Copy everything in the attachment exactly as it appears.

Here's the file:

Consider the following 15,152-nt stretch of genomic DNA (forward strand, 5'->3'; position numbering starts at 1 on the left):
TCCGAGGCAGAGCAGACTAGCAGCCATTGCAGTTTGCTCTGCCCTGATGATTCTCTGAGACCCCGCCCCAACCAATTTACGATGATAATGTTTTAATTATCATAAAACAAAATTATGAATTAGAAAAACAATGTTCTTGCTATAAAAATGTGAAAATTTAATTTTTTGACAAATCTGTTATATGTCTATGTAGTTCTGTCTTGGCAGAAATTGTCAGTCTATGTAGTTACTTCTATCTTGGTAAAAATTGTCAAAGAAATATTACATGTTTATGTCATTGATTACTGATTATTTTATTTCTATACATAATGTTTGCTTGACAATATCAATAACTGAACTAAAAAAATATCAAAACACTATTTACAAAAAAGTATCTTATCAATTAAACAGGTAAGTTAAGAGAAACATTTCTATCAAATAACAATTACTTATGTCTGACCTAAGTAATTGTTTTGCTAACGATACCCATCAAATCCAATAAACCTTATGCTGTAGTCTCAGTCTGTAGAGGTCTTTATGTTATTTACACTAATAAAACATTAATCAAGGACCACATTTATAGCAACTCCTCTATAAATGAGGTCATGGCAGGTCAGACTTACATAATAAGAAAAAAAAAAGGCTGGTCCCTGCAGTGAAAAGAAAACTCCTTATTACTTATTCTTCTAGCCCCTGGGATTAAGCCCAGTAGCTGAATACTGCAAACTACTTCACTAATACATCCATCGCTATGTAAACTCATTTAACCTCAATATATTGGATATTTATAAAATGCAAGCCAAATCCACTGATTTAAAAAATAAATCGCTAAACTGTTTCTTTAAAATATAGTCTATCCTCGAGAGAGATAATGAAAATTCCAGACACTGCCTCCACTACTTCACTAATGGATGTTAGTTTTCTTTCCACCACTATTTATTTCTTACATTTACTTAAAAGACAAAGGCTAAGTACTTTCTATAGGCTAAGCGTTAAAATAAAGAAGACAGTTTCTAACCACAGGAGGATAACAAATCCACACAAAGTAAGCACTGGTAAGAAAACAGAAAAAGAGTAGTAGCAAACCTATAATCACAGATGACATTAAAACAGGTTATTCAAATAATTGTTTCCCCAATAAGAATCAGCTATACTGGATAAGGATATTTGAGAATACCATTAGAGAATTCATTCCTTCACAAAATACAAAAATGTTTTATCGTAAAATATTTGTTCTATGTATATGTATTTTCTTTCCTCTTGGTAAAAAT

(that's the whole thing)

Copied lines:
Consider the following 15,152-nt stretch of genomic DNA (forward strand, 5'->3'; position numbering starts at 1 on the left):
TCCGAGGCAGAGCAGACTAGCAGCCATTGCAGTTTGCTCTGCCCTGATGATTCTCTGAGACCCCGCCCCAACCAATTTACGATGATAATGTTTTAATTATCATAAAACAAAATTATGAATTAGAAAAACAATGTTCTTGCTATAAAAATGTGAAAATTTAATTTTTTGACAAATCTGTTATATGTCTATGTAGTTCTGTCTTGGCAGAAATTGTCAGTCTATGTAGTTACTTCTATCTTGGTAAAAATTGTCAAAGAAATATTACATGTTTATGTCATTGATTACTGATTATTTTATTTCTATACATAATGTTTGCTTGACAATATCAATAACTGAACTAAAAAAATATCAAAACACTATTTACAAAAAAGTATCTTATCAATTAAACAGGTAAGTTAAGAGAAACATTTCTATCAAATAACAATTACTTATGTCTGACCTAAGTAATTGTTTTGCTAACGATACCCATCAAATCCAATAAACCTTATGCTGTAGTCTCAGTCTGTAGAGGTCTTTATGTTATTTACACTAATAAAACATTAATCAAGGACCACATTTATAGCAACTCCTCTATAAATGAGGTCATGGCAGGTCAGACTTACATAATAAGAAAAAAAAAAGGCTGGTCCCTGCAGTGAAAAGAAAACTCCTTATTACTTATTCTTCTAGCCCCTGGGATTAAGCCCAGTAGCTGAATACTGCAAACTACTTCACTAATACATCCATCGCTATGTAAACTCATTTAACCTCAATATATTGGATATTTATAAAATGCAAGCCAAATCCACTGATTTAAAAAATAAATCGCTAAACTGTTTCTTTAAAATATAGTCTATCCTCGAGAGAGATAATGAAAATTCCAGACACTGCCTCCACTACTTCACTAATGGATGTTAGTTTTCTTTCCACCACTATTTATTTCTTACATTTACTTAAAAGACAAAGGCTAAGTACTTTCTATAGGCTAAGCGTTAAAATAAAGAAGACAGTTTCTAACCACAGGAGGATAACAAATCCACACAAAGTAAGCACTGGTAAGAAAACAGAAAAAGAGTAGTAGCAAACCTATAATCACAGATGACATTAAAACAGGTTATTCAAATAATTGTTTCCCCAATAAGAATCAGCTATACTGGATAAGGATATTTGAGAATACCATTAGAGAATTCATTCCTTCACAAAATACAAAAATGTTTTATCGTAAAATATTTGTTCTATGTATATGTATTTTCTTTCCTCTTGGTAAAAAT